Do We Need Philosophy, Or Can Science Replace It?

Do We Need Philosophy, Or Can Science Replace It?

You see the news? Woman pretending to be a man walked into a school and murdered a bunch of kids.

“I know what you’re going to say. You’re going to say that that’s bad.”

You’re a genius. I do say so. It’s about as bad as you can get.

“Well, like, that’s just your opinion, man.”

Oh, funny, funny.

“You can’t say what is bad or what is good. I mean, you can, but it doesn’t mean anything. Evolution made you say it. It made your genes want to not have kids shot by trannies. Something about inclusive fitness. I don’t know. It’s math, and therefore science, which is superior to all other forms of thinking.”

Evolution gave me my opinions?

“Had to. That’s what the science says.”

That must mean evolution gave everybody their opinions.

“It does mean that, yes. Can’t be escaped. We are prisoners of our genes, and our genes were formed over millions of years of evolution.”

That so? How do you know that’s true?

“It is so, yes. And we can’t know anything is true. Evolution made us believe comforting thoughts that have nothing to do with the truth, but which enhance our survival.”

And you think it’s true that you can’t know truth? Truly, science is amazing. Anyway, if what you say is right, it means evolution told that tranny to kill those kids, since genes make us do everything.

“Nah. She was just defective.”

I’d say she was rather effective. Got away with killing the kids. And would have got away with her life, too, had she surrendered.


Since genes make everybody do everything, genes made Stalin slaughter all those millions. Right? And they made Mao jealous, so he upped the score. And my revulsion was made by my genes, even though I’m in no way related to all those Chinese corpses?

“That’s the way it works. He who has power rules. There is no right and wrong. There is only survival.”

If survival is that only thing that matters, then even survival doesn’t matter. Because nothing can matter. There has to be objective morality for anything to truly matter. Anyway, the people that kill themselves, or their children, which is a growing number of people, their genes made them do that, too?

“No, they were, and are, defective too. They aren’t surviving.”

What about people who eat crap, sit around and grow fat and indulge in masturbation. Or I should say, take Pride in masturbation. They broken, too?

“Yes. All that matters is survival.”

We’ll skip how all these broken genes got created so fast, and are now so widespread. I’m more interested in the idea that nothing matters, everything is opinion, just feelings caused by genes to maximize survival. But only sometimes. Sometimes the genes maximize death.

“It’s just like free will. Which is an illusion.”

A what now?

“An illusion. We just think we can make choices.”

Who—who exactly—is this “we”? Who—who exactly—is having the illusion? What are the measurable characteristics of this illusion? How can an illusion think, or how can it think it can think, or have what it thinks is free will? How do you know the illusion isn’t the (let us call it) entity directing things, the entity really making choices? The whole idea is incoherent.

“Science says so.”

It does? How?

“Science says that feelings are located in the brain. It’s those feelings that are the illusions. It’s that—.”

Hold up. How does the brain make an illusion of a being or entity that believes it is alive, can form ideas, posit universals, have opinions, and have feelings?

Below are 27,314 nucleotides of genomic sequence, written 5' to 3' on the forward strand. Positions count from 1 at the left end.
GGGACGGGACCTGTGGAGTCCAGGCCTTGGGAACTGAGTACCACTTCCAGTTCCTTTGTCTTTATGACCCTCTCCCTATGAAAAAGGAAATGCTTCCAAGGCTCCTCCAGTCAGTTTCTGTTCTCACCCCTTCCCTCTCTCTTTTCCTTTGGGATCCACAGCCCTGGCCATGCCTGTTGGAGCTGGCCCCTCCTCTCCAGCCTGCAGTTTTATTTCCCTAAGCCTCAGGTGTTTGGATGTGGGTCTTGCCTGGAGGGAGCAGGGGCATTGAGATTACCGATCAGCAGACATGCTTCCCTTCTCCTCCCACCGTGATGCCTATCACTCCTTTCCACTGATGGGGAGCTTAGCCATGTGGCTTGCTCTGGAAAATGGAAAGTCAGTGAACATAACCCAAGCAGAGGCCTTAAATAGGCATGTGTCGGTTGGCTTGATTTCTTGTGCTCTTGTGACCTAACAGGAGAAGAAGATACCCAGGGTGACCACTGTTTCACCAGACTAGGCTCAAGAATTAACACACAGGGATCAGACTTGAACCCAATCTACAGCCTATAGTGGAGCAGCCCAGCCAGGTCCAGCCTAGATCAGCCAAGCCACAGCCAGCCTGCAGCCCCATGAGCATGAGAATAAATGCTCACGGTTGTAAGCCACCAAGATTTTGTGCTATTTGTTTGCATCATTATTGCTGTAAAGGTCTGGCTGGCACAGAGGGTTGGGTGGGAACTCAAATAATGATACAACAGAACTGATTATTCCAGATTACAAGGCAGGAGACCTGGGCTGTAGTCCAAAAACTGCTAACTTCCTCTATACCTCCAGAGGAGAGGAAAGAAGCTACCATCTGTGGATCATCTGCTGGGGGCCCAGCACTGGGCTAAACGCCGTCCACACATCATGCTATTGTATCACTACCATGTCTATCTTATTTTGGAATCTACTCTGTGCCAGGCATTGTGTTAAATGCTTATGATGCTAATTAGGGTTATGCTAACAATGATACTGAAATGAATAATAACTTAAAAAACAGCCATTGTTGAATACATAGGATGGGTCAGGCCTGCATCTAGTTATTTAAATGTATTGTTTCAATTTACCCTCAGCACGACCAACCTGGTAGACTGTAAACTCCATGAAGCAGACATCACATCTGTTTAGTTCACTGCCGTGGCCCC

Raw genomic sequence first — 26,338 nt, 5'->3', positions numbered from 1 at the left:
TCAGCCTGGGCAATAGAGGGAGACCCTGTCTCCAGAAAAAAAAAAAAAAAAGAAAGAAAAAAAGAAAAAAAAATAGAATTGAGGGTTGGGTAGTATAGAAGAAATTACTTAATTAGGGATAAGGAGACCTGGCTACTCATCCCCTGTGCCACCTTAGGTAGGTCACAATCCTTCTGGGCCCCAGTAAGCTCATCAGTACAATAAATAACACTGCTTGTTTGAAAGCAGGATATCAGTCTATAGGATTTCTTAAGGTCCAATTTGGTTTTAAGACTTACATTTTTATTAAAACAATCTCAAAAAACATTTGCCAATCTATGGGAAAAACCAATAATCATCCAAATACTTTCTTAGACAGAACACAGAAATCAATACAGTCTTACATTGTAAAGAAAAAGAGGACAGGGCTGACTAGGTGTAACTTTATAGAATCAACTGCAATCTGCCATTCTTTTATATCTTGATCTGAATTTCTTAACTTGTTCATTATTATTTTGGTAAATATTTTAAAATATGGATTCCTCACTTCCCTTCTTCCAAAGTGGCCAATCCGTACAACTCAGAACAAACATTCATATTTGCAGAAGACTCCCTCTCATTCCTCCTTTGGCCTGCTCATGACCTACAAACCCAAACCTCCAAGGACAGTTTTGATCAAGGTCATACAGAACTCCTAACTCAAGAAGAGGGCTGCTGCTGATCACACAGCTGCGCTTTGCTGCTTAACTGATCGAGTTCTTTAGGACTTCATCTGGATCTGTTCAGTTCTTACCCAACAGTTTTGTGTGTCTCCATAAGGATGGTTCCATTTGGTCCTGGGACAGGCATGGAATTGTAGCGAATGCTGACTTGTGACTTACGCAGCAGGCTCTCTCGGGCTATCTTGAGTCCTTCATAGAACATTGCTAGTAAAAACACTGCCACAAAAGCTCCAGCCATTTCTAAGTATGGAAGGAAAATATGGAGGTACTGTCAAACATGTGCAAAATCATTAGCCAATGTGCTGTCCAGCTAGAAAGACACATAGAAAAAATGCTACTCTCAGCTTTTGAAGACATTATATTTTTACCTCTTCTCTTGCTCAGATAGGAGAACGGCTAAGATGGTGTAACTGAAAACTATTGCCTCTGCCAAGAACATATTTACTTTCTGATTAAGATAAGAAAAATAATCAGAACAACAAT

“All that stuff is just the brain working.”

Is it? Prove it.

“It’s obvious. We are nothing more than material beings. Therefore, we have to be illusions on top of meat bags driven by genes to maximize survival.”

Except often we don’t maximize survival. And anyway, it’s your idea that we are only material beings. That sounds like an odd philosophy.

“It isn’t philosophy. It’s science.”

So you’re going to call your belief in materialism, which you cannot prove but merely assert, not a philosophy, but “just science.”

“I am. And I can prove it. Or science can.”

Well, have it your way. Use whichever word you like. It’s still an idle boast. Nor you, nor science, has no proof of materialism. You’re just bluffing. If you had such proof, you’d give it.

“They’ll get it some day.”

I won’t wait up. You are using the Future Promise Fallacy which says something is true now because someday, not today, it will be proved true. Which is another strange philosophy.

“It’s not philosophy. We don’t need philosophy. We outgrew that as a species once we got science.”

And we got trannies, created by science. If we don’t need philosophy, and given science can’t get along without math, what is—what exactly is—math?

“I’m not a mathematician.”

Do we invent math? Or does math describe Reality? And what kind of Reality? Nominalistic? Platonic? Realistic? Do infinities exist, or are they only potential? How can we know mathematical truths? What about axioms? How can logic be true if evolution might be lying to us?

“Like I said, I’m not a mathematician. I don’t know.”

Every question requires a philosophy of mathematics. How about this one: what is life? What differentiates it from non-life?

“I’m not a biologist. But they must know.”

Some might. But you can’t escape having a philosophy of life versus non-life. Just like physicists can’t escape a philosophy of matter. Some, for instance, still cling to the ancient Democritian idea that everything is just small particles (or whatever) bumping into each other (as you’ve heard me say). Even though quantum mechanics kicked the air out of that one long ago.

You have a have a philosophy of what a model is, what a theory is, what is a measurement, what is cause (not so easy!), what is explanation, what is prediction, and on and on. Are there “laws” of nature? If so, why? Why these “laws” and not others? Or are there instead laws of natures? Why these natures and not others?